Housed in the Nationally Historic St. Joseph’s African Methodist Episcopal Church, Hayti Heritage Center opened its doors in 1975 and since that time it’s been a cultural hub for the African American community with diverse arts programs and events for everyone to enjoy throughout the year.
But six years back, when Angela Lee joined the Center as Executive Director, the vibrancy of this iconic and historic space was at a crossroads.
“People thought we had closed or were preparing to close,” Lee said. “The community played an enormous part in keeping it alive, fortunately the city of Durham provided support and people advocated for Hayti to stay in place because of the value of the institution.”
Because of the dedication of residents, funders, and the staff at Hayti Heritage Center, the organization is now thriving.
“We pride ourselves on bringing different arts and artists (performing or visual) into this space,” Lee said. “Because of our history as an activist organization, we try to bring in groups with convenings and meetings around community topics. We are a cultural arts organization and historical space with a rich history that is tasked with advancing and promoting not only the heritage of this community, but also with promoting and advancing the African American experience through arts.”
Lee credits the ambitious success of the organization in part because of funding from LANE (Leveraging a Network for Equity), a 4-year opportunity through membership in the National Performance Network. Currently in the second year of this initiative, they receive consulting and financial capacity building support, and Lee says it has afforded them the opportunity to brand and promote the center, and create a clear vision for the future of Hayti.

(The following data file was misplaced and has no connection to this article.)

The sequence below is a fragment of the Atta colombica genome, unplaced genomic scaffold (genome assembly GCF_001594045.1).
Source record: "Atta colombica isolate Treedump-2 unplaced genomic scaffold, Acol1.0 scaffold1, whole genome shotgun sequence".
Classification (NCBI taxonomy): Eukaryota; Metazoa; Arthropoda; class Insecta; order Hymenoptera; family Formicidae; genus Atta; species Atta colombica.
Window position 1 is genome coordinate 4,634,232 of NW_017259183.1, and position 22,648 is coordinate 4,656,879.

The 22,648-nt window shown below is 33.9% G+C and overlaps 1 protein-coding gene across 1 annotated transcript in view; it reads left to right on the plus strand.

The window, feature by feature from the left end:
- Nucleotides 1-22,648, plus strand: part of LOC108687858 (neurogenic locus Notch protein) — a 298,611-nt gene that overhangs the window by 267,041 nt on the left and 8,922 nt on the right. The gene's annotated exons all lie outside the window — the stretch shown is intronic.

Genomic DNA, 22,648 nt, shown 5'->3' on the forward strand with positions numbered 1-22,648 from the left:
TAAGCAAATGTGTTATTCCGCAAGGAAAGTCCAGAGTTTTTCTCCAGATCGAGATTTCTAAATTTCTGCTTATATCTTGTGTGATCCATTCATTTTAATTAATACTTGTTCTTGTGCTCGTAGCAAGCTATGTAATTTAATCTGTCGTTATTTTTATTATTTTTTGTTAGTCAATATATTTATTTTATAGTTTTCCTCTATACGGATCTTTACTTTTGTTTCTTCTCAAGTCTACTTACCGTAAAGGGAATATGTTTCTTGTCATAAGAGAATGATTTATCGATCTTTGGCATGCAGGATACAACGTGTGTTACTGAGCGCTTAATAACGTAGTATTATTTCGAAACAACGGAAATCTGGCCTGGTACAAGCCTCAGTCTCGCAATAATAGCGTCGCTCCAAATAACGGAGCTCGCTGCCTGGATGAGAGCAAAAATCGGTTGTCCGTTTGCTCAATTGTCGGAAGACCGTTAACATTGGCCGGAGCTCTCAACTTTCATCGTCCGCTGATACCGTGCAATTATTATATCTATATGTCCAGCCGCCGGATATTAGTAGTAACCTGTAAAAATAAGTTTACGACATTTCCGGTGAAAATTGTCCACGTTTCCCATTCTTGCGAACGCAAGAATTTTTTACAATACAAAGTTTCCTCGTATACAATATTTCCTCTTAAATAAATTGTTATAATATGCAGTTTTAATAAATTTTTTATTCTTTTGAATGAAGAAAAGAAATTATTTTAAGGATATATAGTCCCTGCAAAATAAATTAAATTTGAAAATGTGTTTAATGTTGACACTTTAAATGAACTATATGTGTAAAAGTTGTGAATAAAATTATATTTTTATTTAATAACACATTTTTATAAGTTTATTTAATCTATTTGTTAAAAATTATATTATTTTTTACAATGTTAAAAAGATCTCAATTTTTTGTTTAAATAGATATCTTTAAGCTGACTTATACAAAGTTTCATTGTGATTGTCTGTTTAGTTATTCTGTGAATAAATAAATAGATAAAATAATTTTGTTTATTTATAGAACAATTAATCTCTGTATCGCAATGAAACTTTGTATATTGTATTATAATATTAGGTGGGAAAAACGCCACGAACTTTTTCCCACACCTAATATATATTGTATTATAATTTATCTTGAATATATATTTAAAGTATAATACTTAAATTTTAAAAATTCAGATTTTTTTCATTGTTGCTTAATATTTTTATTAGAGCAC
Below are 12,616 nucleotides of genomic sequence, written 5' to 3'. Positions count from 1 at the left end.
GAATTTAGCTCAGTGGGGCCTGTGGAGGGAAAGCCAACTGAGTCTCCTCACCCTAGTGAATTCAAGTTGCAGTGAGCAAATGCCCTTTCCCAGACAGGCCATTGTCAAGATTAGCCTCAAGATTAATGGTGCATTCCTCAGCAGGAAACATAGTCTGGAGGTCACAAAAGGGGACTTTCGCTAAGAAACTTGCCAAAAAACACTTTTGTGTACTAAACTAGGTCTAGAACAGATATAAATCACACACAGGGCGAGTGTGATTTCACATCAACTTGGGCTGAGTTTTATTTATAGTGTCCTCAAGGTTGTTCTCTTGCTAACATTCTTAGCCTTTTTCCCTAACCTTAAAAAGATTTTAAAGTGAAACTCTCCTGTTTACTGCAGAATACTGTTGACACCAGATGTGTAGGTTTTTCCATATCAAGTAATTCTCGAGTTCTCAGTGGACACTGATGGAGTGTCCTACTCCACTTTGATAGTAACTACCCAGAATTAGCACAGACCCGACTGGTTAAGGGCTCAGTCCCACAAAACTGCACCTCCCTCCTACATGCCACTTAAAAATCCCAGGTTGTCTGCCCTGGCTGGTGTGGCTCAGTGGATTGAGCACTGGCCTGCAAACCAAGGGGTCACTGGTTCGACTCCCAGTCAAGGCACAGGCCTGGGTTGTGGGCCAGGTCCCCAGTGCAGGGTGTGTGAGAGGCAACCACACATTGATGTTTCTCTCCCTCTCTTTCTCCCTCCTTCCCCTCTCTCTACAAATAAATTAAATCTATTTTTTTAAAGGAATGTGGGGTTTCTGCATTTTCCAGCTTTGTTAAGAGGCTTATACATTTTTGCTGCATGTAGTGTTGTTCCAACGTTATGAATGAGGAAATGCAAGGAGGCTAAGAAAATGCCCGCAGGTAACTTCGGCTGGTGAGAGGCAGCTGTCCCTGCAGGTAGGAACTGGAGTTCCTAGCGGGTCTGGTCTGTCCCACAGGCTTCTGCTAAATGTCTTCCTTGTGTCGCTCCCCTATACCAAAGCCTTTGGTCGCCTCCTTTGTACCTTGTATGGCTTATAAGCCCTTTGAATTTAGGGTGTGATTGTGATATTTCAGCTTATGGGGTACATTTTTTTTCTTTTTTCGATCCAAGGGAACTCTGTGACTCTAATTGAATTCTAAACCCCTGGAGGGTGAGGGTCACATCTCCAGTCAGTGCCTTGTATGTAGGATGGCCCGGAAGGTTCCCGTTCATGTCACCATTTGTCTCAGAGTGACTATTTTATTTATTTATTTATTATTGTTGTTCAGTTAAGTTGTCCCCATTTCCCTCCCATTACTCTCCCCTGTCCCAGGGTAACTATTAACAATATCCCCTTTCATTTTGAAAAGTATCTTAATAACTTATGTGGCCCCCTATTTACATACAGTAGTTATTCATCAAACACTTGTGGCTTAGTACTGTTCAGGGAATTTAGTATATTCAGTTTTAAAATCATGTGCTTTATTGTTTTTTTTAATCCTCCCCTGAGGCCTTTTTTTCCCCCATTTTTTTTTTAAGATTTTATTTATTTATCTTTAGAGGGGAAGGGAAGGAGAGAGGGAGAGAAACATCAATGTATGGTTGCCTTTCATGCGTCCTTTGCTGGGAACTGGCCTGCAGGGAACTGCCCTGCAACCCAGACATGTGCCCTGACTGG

“It’s really exciting to have gone from – how do we keep the doors open – to creating a real shared vision for this organization,” she said. “We get to think about what’s next, and what we want to strategically see for the future of Hayti and the neighborhood. That’s pretty inspirational to me.”
And when she thinks about the future of the neighborhood and of Durham, Lee says you can’t help but think about progress and how important it is to be a part of the planning.
“A part of what we’re intent on doing is keeping the history infused in the future,” she said. “Not all change is good but change is a part of life and necessary. We can’t always predict what that will look like, so it’s incumbent upon me to make sure that Hayti stays informed and plays an active role in the change in Durham.”
“Durham was great before it was great. We had it all – entertainment, science, technology,” Lee remarked. “We want to help this community, the part of downtown that was cut off by the Durham Freeway half a century ago, thrive. And like a phoenix, we want it to rise.”
Hayti Heritage Center is proud of their work in building partnerships in the region, with organizations like Extraterrestrial Projects, the Durham Symphony, NC Central Arts and Sciences, the Durham County Library, Playmakers, Raleigh Little Theatre, and the Museum of Durham History, to name a few.
“These types of relationships are so important ,” Lee said. “When you have limited capacity in terms of manpower it makes it so much easier and more possible because you can combine your resources.”
But what is Hayti Heritage Center really known for? The exciting and fun programs they put on, bringing those with a love of the arts into this vibrant community.
Each year, the center hosts a significant number of events, including WIMMIN at Work, a Blues Festival, a Kwanzaa Festival, and most famously, their film festival in February, now in its 26th year, which engages the entire Durham community.
“It has really been amazing to continue this important festival for our city,” Lee said. “It’s a wonderful three days that’s more than just showing films – we engage everyone – for example, on opening night, the NC Central drum line walked everyone in and kicked things off.”
Involving local spoken word artists, and a vocal jazz ensemble alongside a visual montage of historic Durham was only a small part of the festivities. The center also opened a dialogue with filmmakers and funders, discussing funding projects and what’s needed.
“[The Festival] is our signature event,” Lee said. “It has bloomed and elevated. We want to make it the premier film festival for Black Filmmakers in the south – and we’re on our way.”
Learn more about Fund for the Triangle, and our Arts Programs here. Join us in creating a thriving arts culture in the region!